I do these things in the morning called morning pages. I do three pages of stream consciousness, and part of that is diving a little deeper on what it is that I'm learning and obviously Pose is such a huge part of my life right now and a lot of my learning is coming from that. I had an incident wherein I was shooting a film and it had to do with a lot of black and brown boys; it was telling more of those kinds of stories. It was different in the sense that a lot of these kids were very much like me growing up. I had no deep, in bridged interactions with trans people, specifically. These kids had the same experience and upbringing as me. One of the things that I was able to do because of Pose was to sit them down and educate them and allow them to ask me all the questions that they wanted to ask but were too scared to ask. But when they saw that we were related in so many things, they can sit down and ask me those questions and I'm not even the right person to ask these questions to but because I have the gift of Pose in my life and having that so close to me, I can share those experiences and the things that I learned on our set with these young kids that don't get that same privilege. I make sure that I stand on the right side of things.
There's an incident when one of the drivers said something extremely transphobic and I was asleep while that happened and my cast mate pulled me to the side and said "you know, man, you were sleeping so you really didn't hear what so and so said this and that." I felt like it was my responsibility to say something and make sure that something was done about it and so I did. When I did it, my cast mate was confused because he didn't understand because he was more scared for a person losing their job than getting the message across that those things are not okay. Part of that experience is to sit these young men down and tell them why it's not okay.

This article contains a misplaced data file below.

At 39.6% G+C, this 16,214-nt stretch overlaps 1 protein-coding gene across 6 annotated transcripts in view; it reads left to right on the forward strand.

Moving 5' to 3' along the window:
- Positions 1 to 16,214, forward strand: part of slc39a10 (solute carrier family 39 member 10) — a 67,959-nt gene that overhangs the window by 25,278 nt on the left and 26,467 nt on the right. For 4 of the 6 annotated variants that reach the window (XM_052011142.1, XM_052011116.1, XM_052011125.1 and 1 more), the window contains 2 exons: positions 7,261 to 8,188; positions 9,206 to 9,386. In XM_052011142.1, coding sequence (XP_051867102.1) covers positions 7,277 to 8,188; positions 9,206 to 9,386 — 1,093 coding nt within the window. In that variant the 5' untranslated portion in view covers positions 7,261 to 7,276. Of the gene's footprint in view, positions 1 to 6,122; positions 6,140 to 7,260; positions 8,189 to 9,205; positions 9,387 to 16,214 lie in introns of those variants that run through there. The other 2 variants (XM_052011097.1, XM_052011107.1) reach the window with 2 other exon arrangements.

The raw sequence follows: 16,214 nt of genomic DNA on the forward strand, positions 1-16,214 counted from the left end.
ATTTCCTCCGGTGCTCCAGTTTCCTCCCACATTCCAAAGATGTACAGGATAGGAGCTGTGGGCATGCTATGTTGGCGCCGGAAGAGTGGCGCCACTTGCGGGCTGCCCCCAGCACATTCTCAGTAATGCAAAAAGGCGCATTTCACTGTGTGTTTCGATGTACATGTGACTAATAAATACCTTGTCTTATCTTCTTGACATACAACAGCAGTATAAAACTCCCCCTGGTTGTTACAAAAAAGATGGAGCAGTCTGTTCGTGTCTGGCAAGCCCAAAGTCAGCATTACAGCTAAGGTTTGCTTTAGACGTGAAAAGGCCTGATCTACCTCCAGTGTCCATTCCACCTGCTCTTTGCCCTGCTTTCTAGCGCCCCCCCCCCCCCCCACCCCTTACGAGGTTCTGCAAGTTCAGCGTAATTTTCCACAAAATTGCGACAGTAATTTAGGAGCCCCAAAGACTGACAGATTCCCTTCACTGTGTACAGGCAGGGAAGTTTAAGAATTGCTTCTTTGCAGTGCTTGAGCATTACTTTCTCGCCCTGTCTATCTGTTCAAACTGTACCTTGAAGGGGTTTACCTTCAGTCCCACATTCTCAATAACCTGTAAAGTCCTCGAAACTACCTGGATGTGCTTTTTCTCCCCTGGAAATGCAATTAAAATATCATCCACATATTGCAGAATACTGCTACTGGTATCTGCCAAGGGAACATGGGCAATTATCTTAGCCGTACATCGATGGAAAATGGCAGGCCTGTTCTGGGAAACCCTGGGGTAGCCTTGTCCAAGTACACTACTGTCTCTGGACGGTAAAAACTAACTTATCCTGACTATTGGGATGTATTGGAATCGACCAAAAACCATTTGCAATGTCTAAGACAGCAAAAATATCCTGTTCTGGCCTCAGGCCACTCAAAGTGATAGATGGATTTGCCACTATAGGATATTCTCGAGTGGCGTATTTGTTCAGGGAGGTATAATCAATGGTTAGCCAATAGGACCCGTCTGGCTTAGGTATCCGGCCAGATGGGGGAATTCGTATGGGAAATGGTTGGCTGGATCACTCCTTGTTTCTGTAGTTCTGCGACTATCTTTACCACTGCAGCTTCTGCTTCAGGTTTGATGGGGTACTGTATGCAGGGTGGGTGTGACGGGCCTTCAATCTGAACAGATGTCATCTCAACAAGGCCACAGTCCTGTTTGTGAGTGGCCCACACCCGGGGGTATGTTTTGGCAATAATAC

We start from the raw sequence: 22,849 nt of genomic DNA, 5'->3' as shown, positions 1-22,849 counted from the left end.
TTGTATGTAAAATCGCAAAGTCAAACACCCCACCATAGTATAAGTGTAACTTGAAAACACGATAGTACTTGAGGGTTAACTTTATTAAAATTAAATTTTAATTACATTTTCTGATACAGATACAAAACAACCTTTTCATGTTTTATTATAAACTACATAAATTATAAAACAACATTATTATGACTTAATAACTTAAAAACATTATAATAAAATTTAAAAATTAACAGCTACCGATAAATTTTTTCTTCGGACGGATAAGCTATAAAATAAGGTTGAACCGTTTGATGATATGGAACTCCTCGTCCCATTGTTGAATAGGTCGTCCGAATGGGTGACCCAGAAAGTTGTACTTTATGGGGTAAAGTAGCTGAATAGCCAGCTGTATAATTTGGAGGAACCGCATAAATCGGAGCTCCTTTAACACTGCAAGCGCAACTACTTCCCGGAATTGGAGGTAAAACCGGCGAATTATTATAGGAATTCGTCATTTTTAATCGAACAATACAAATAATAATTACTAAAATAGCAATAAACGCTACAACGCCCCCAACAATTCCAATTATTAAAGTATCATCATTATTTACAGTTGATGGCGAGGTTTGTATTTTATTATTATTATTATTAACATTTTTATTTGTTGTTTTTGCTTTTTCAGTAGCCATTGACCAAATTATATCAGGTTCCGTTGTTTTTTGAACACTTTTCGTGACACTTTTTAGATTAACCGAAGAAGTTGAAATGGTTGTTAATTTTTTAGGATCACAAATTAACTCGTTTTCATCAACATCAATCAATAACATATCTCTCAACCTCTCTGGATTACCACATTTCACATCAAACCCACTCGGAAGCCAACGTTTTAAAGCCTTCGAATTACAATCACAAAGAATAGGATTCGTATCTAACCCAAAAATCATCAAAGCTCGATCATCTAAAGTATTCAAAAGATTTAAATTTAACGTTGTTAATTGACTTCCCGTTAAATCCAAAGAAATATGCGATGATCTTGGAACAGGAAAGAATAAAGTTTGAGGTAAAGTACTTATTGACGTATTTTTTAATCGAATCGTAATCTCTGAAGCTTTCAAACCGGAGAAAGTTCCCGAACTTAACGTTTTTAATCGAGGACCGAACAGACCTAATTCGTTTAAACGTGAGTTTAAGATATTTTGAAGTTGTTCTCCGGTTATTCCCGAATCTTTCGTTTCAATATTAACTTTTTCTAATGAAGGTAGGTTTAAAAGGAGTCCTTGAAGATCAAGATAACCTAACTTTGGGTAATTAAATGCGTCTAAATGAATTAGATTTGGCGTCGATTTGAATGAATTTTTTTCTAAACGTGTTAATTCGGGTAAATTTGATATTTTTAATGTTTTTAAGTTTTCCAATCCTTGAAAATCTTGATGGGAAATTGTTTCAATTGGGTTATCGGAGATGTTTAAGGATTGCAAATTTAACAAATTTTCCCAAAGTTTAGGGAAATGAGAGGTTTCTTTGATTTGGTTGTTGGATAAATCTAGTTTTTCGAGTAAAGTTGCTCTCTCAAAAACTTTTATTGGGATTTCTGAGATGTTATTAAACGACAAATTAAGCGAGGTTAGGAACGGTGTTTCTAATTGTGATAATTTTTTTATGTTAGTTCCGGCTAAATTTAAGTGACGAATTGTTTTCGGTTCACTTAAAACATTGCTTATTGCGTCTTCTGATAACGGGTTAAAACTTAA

The fact that Pose is mainstream and people are watching it and it's critically acclaimed, it makes it a lot easier to spread the message.
What are you most looking forward to this year?
I'm looking forward to diving a little bit deeper in myself; exploring different parts of my creativity. And writing, I want to do a lot of writing.
If you were a book what book would you be and why?
I'd be Down These Mean Streets by Piri Thomas. I took a Latino voices class in college and that book specifically changed my whole outlook on life. It talks a lot about the message that I want to start spreading which is very much about these men growing up thinking that they have to be tough for no one. When you reach that point in your life when you decide to say I think there's more strength in my vulnerability, in my ability to connect with other people, that's special. That book had a lot of that.